Lykov Family Lived for 42 Years in Complete Isolation of Human Civilization

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In 1979, a group of Soviet geologists studying the Siberian wild stumbled upon a family of six lost in the swampy, coniferous forest. They later found out that this Russian family had been cut off from civilization for 42 years! They were even unaware of World War II.

In 1979, a Russian helicopter dropped off a team of geologists in a little clearing on a mountainside. The spot was around 150 miles from the nearest human settlement. There they discovered the Lykov family who had been surviving in the brutal Siberian taiga without any other human contact for the past 42 years.



The Siberian taiga has a dangerous reputation of its own. The forest is comprised of miles and miles of pine and birch trees. Summer is short and the climate is cold and harsh. Moreover, hungry wolves and bears are a common sight throughout the forest. This makes the Siberian taiga almost impossible to support human settlements. So, when in 1979 a Russian helicopter pilot witnessed a human settlement in the middle of the taiga, he was speechless.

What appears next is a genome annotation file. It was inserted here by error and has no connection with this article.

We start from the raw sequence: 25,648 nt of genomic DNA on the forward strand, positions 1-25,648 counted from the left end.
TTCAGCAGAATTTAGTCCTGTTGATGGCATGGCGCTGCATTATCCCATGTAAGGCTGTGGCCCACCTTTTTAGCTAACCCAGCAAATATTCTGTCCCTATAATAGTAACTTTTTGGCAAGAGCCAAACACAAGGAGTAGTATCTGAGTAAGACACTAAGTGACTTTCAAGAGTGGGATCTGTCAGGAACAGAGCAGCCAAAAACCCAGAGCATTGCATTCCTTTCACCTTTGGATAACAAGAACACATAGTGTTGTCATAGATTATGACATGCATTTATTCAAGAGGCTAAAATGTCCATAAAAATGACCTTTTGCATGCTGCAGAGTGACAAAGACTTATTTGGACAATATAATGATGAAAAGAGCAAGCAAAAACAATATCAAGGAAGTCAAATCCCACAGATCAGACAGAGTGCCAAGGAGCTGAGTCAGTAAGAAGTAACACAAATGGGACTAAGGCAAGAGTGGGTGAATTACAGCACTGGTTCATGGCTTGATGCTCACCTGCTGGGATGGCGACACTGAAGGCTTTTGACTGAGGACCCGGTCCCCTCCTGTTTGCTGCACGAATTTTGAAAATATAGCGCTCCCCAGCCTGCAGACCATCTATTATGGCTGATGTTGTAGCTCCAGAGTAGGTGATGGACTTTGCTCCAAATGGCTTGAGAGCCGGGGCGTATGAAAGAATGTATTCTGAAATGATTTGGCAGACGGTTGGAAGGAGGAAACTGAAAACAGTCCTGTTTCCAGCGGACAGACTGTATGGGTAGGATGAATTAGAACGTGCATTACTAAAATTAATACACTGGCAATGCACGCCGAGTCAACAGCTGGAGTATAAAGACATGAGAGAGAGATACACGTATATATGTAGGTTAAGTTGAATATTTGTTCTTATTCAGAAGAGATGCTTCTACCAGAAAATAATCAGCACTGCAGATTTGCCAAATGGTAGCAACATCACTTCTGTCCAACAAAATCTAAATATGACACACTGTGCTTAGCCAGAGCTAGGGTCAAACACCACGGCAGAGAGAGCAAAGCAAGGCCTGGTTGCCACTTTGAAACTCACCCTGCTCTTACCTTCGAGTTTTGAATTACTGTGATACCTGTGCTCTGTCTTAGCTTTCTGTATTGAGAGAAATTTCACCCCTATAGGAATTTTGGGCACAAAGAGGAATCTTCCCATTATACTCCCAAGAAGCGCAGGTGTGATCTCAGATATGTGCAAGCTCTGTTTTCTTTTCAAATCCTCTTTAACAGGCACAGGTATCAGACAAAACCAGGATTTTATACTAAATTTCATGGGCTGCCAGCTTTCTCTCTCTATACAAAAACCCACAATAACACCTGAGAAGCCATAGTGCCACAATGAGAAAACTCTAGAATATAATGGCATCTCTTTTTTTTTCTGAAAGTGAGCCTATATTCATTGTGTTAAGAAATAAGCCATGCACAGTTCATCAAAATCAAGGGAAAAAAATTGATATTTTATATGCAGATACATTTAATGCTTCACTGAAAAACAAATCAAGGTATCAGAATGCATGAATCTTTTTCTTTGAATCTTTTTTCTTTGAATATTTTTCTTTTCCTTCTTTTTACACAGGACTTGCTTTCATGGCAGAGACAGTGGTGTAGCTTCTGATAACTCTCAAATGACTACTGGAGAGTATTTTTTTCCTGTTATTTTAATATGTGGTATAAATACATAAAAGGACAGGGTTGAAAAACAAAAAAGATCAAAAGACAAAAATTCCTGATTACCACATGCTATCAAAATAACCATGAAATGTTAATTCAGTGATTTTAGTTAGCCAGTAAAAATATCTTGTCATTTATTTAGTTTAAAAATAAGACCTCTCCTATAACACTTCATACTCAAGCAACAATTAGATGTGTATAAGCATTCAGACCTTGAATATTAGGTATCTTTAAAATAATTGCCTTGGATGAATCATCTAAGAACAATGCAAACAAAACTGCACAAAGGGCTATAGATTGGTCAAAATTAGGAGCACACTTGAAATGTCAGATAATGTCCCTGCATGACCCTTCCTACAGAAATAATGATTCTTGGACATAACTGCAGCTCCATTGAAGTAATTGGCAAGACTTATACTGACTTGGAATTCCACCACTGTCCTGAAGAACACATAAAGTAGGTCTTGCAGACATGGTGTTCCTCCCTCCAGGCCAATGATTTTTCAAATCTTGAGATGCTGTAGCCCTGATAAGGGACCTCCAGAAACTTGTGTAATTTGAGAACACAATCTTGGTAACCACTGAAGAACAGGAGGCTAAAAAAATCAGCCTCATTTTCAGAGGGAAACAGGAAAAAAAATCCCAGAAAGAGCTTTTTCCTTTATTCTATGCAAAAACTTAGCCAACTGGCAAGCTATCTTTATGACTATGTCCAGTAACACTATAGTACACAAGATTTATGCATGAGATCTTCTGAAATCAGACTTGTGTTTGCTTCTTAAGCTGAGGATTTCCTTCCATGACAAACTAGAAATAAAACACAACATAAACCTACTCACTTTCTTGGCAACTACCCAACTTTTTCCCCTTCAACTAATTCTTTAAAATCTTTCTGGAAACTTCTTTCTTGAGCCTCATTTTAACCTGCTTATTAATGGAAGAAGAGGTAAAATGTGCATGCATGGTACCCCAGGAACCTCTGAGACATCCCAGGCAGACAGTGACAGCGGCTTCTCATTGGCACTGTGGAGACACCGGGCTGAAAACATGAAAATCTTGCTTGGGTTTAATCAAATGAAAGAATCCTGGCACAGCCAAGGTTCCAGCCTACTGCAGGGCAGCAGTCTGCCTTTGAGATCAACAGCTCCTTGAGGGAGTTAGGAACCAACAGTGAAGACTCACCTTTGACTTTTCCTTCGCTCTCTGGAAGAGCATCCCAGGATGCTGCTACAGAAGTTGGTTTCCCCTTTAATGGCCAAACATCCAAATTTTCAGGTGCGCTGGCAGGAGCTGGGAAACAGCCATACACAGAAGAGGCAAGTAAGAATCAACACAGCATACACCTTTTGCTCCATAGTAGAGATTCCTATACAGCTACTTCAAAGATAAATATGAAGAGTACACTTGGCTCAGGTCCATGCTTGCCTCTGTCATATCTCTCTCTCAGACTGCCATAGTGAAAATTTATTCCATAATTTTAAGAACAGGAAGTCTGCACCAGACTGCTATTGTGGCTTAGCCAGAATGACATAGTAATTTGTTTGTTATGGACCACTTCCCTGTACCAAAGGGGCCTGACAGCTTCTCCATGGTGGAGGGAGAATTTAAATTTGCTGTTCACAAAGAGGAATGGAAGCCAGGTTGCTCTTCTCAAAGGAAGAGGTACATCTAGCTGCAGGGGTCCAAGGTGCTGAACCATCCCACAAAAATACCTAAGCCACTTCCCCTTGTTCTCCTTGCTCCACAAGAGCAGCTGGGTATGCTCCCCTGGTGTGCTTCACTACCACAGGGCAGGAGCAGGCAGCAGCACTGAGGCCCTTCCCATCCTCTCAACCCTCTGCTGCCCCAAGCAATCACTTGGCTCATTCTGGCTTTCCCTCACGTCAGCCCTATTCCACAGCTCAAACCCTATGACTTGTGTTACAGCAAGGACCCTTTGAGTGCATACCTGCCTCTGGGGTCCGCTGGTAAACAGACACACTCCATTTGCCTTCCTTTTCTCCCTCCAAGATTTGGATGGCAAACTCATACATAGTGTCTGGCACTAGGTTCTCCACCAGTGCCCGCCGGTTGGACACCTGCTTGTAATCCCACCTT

The helicopter pilot was searching for a place to drop off a team of geologists. This was when he saw a small clearing in the woods. The ground had dark furrows that could only have been made by humans. The pilot didn’t know at that time, but he had just discovered the Lykov family. This family went into the wilderness in 1936 and have remained there away from civilization for the past 42 years.

The Lykov family were “Old Believers” and in 1936, their religion was under threat with the Bolsheviks in power. When a communist patrol shot Karp Lykov’s bother dead, he decided to flee into the forest with his wife and their two children. They found a secluded spot about 6,000 feet up on a mountainside and made it their home.